Source: (2007) Journal of Offender Rehabilitation. 46(1/2):163-176.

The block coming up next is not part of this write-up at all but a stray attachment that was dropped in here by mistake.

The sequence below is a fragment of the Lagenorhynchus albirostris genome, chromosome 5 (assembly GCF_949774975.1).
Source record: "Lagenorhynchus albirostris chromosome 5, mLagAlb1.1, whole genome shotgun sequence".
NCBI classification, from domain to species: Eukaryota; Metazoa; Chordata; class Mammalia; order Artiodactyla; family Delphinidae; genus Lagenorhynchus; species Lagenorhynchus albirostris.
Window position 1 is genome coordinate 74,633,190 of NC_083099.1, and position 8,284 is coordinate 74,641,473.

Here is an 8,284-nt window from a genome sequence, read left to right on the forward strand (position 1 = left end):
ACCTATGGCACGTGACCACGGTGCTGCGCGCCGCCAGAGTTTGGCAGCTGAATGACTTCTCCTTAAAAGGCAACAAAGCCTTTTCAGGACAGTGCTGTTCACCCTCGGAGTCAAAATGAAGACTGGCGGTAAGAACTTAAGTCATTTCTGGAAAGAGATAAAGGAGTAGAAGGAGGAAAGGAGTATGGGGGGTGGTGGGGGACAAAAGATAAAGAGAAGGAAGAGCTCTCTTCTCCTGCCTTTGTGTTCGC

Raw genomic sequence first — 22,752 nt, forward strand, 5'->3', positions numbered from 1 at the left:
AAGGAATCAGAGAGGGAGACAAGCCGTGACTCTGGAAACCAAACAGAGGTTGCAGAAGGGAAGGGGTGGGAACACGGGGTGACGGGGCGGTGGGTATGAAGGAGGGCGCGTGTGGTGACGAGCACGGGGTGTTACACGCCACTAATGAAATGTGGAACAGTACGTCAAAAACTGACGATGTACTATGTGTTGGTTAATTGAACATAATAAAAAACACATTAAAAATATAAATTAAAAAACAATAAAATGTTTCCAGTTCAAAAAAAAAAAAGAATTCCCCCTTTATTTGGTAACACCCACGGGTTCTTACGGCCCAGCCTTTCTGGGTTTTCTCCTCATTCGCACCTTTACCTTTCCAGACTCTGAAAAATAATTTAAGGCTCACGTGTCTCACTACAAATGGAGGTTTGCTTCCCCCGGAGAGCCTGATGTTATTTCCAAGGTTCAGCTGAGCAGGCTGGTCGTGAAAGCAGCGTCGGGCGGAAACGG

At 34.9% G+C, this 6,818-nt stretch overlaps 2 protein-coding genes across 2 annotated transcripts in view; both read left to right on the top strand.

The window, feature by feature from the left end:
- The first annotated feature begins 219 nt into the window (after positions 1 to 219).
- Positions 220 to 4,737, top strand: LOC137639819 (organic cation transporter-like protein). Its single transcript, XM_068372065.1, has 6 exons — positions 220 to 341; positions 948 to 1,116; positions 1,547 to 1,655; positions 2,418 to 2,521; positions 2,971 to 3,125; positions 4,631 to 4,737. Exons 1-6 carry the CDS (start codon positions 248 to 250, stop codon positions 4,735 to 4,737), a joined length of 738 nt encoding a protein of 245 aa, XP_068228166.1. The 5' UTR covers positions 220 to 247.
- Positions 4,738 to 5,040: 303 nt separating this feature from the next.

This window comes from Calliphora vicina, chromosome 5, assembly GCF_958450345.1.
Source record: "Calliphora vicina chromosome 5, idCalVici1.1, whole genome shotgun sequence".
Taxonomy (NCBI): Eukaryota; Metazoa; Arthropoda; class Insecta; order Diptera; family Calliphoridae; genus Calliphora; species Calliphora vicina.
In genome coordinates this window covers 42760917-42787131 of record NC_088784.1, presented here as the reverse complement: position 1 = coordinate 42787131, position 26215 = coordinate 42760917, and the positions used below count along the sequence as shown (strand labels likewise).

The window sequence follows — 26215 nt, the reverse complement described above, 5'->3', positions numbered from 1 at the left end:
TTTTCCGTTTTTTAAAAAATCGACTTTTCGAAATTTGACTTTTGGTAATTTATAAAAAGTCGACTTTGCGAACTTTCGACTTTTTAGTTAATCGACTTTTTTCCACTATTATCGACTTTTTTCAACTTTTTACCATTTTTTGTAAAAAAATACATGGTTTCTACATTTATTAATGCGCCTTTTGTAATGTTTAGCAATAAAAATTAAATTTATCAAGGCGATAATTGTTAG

This article imagines what restorative justice might be and what it might accomplish, or fail to accomplish, if recidivism reduction were not an objective at all. In imagining a restorative justice that ignores recidivism, a paradox was found. If restorative justice programs are detached from the state, they can be most faithful to their foundational values, yet they also lose the capacity to change state institutions and public attitudes about crime and justice. The distance between restorative justice and state justice feeds the critical edge, the democratizing and humanizing potential of the former. Too much distance means restorative justice cannot transform formal justice. Restorative justice is in some ways more and in some ways less "itself" when it neglects the goal of crime control. Neglecting recidivism may undermine relationships between restorative justice programs and government agencies, insofar as the latter are chiefly concerned with offender management. In short, it is suspected that the more involved different constituencies get with restorative justice, the more they will accept and even appreciate the complexities and paradoxes that result from truly embracing the visual diagrams that depict that balancing of needs: victims, offenders, and communities. There is a power beyond recidivism reduction in restorative justice. While it may help an offender change course and desist from harmful action, it also appears to help victims "desist" from suffering and isolation, and to help communities "desist" from deterioration and apathy. Recidivism is an important objective of restorative justice programs. However, too much attention to recidivism may marginalize basic goals of restorative justice. In this paper, the prospects for restorative justice if recidivism rates of participating offenders were not monitored are speculated. (Abstract courtesy of the National Criminal Justice Reference Service,